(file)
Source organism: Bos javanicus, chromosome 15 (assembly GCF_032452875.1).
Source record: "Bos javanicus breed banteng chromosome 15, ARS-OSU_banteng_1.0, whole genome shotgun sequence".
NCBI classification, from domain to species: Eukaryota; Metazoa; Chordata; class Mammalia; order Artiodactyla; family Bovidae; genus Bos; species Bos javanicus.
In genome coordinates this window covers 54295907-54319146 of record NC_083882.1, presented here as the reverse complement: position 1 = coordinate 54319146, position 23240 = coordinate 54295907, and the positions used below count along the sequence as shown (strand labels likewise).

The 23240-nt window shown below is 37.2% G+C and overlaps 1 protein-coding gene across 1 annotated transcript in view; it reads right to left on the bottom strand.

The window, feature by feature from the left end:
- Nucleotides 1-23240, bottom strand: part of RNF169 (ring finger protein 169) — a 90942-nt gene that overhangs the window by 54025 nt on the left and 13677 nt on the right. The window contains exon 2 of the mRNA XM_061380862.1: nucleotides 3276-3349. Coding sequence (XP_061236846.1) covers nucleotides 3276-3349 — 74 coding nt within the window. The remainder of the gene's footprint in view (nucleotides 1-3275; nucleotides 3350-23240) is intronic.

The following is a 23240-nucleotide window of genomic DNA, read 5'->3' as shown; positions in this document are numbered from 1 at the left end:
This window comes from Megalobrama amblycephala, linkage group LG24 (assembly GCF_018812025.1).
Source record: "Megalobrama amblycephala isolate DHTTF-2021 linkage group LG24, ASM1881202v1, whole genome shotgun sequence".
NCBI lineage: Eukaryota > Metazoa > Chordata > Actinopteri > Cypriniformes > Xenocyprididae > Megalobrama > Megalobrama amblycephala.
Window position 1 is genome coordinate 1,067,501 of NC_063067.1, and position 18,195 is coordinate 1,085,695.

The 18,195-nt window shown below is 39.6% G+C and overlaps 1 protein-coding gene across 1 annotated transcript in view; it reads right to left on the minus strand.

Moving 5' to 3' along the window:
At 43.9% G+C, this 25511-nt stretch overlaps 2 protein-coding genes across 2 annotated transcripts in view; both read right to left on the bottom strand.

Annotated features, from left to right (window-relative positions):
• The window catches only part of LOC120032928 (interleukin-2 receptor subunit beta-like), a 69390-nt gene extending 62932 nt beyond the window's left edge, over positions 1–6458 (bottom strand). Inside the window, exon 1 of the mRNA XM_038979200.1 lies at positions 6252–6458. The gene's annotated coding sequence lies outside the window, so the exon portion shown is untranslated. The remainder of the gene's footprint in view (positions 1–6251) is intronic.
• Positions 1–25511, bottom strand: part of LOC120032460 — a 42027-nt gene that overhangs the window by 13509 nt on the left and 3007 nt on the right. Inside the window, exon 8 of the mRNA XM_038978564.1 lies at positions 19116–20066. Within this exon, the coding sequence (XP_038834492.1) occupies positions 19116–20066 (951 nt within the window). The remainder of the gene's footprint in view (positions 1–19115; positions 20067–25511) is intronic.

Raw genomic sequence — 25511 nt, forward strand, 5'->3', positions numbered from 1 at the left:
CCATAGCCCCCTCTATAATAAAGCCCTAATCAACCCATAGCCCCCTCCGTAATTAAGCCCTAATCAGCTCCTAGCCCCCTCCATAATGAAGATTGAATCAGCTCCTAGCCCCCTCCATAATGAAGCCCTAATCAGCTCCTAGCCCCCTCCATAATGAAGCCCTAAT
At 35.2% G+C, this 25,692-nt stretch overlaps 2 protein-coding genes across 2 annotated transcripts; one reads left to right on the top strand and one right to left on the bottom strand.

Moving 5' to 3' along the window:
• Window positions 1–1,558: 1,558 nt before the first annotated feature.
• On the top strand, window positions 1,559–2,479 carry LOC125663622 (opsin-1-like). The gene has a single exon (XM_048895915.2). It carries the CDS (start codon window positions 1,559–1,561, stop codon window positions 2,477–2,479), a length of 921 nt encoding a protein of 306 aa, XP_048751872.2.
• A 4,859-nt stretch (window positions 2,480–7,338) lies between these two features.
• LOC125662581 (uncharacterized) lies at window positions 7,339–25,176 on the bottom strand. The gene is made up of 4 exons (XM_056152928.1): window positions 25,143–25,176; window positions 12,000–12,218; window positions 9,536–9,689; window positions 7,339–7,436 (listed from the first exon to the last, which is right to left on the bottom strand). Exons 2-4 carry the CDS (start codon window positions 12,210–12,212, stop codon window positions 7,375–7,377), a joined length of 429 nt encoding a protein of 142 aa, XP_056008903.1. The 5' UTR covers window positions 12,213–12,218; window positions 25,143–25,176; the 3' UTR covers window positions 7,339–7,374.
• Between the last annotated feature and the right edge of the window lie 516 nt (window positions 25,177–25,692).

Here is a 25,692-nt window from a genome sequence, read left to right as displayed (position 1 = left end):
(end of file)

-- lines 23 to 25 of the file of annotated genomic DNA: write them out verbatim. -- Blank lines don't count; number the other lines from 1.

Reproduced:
• Window positions 1–1,558: 1,558 nt before the first annotated feature.
• On the top strand, window positions 1,559–2,479 carry LOC125663622 (opsin-1-like). The gene has a single exon (XM_048895915.2). It carries the CDS (start codon window positions 1,559–1,561, stop codon window positions 2,477–2,479), a length of 921 nt encoding a protein of 306 aa, XP_048751872.2.
• A 4,859-nt stretch (window positions 2,480–7,338) lies between these two features.